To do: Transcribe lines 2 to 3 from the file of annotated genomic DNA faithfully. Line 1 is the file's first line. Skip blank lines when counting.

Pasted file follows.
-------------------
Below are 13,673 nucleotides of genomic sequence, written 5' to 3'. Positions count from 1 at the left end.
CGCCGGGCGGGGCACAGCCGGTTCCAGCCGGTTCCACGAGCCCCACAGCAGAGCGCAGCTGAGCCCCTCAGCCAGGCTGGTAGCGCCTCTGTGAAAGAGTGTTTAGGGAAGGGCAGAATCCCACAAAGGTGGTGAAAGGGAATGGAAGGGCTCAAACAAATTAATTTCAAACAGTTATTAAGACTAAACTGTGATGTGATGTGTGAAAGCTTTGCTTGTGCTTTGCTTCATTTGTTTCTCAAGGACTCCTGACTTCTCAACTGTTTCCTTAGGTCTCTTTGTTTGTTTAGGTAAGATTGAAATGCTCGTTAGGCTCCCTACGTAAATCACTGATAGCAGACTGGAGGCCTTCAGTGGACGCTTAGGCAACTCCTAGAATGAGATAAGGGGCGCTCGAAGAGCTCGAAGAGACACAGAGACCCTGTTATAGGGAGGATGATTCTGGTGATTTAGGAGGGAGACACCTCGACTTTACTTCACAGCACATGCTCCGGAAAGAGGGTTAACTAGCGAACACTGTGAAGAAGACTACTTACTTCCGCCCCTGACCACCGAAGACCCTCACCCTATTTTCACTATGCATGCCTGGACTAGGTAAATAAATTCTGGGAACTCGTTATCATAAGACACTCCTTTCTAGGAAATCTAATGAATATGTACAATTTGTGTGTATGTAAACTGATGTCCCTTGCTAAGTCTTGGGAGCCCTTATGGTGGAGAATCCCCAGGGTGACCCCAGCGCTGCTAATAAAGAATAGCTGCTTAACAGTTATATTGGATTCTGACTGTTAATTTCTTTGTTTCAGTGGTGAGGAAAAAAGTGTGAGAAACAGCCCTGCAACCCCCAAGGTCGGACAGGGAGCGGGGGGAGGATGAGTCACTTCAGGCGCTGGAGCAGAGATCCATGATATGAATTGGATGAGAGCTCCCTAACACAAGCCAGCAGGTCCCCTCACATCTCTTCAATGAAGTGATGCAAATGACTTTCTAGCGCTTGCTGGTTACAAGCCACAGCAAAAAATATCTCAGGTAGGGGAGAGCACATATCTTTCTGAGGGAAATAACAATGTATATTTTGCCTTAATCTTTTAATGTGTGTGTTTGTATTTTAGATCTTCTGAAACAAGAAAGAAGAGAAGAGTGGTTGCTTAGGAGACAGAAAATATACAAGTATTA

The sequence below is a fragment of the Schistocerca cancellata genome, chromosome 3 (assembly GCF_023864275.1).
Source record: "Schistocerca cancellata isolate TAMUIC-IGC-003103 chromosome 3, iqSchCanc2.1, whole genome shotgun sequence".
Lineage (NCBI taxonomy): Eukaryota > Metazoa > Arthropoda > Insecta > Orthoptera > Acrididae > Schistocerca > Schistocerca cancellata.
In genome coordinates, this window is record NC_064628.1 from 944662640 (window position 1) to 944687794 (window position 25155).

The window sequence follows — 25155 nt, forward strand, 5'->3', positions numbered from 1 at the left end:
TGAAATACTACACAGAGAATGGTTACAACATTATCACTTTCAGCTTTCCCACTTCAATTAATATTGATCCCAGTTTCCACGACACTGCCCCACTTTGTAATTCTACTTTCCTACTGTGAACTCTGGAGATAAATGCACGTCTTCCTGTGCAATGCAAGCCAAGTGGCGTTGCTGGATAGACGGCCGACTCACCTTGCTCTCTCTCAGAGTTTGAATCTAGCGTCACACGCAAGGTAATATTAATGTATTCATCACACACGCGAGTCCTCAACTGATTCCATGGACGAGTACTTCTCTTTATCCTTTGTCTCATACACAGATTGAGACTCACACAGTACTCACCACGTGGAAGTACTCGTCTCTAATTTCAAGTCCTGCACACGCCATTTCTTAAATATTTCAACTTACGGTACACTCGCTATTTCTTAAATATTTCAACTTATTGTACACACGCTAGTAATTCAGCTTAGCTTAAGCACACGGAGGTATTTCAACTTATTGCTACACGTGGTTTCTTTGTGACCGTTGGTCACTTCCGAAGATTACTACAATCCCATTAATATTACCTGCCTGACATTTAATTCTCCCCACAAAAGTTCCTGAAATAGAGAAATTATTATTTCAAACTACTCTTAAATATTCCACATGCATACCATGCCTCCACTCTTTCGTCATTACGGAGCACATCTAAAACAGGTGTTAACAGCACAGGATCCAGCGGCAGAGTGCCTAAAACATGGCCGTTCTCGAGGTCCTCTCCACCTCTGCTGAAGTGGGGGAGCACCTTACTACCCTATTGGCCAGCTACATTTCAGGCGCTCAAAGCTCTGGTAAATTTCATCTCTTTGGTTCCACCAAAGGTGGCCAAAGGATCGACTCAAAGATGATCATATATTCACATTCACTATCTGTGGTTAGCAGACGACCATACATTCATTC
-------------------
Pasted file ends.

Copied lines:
CGCCGGGCGGGGCACAGCCGGTTCCAGCCGGTTCCACGAGCCCCACAGCAGAGCGCAGCTGAGCCCCTCAGCCAGGCTGGTAGCGCCTCTGTGAAAGAGTGTTTAGGGAAGGGCAGAATCCCACAAAGGTGGTGAAAGGGAATGGAAGGGCTCAAACAAATTAATTTCAAACAGTTATTAAGACTAAACTGTGATGTGATGTGTGAAAGCTTTGCTTGTGCTTTGCTTCATTTGTTTCTCAAGGACTCCTGACTTCTCAACTGTTTCCTTAGGTCTCTTTGTTTGTTTAGGTAAGATTGAAATGCTCGTTAGGCTCCCTACGTAAATCACTGATAGCAGACTGGAGGCCTTCAGTGGACGCTTAGGCAACTCCTAGAATGAGATAAGGGGCGCTCGAAGAGCTCGAAGAGACACAGAGACCCTGTTATAGGGAGGATGATTCTGGTGATTTAGGAGGGAGACACCTCGACTTTACTTCACAGCACATGCTCCGGAAAGAGGGTTAACTAGCGAACACTGTGAAGAAGACTACTTACTTCCGCCCCTGACCACCGAAGACCCTCACCCTATTTTCACTATGCATGCCTGGACTAGGTAAATAAATTCTGGGAACTCGTTATCATAAGACACTCCTTTCTAGGAAATCTAATGAATATGTACAATTTGTGTGTATGTAAACTGATGTCCCTTGCTAAGTCTTGGGAGCCCTTATGGTGGAGAATCCCCAGGGTGACCCCAGCGCTGCTAATAAAGAATAGCTGCTTAACAGTTATATTGGATTCTGACTGTTAATTTCTTTGTTTCAGTGGTGAGGAAAAAAGTGTGAGAAACAGCCCTGCAACCCCCAAGGTCGGACAGGGAGCGGGGGGAGGATGAGTCACTTCAGGCGCTGGAGCAGAGATCCATGATATGAATTGGATGAGAGCTCCCTAACACAAGCCAGCAGGTCCCCTCACATCTCTTCAATGAAGTGATGCAAATGACTTTCTAGCGCTTGCTGGTTACAAGCCACAGCAAAAAATATCTCAGGTAGGGGAGAGCACATATCTTTCTGAGGGAAATAACAATGTATATTTTGCCTTAATCTTTTAATGTGTGTGTTTGTATTTTAGATCTTCTGAAACAAGAAAGAAGAGAAGAGTGGTTGCTTAGGAGACAGAAAATATACAAGTATTA

The sequence below is a fragment of the Schistocerca cancellata genome, chromosome 3 (assembly GCF_023864275.1).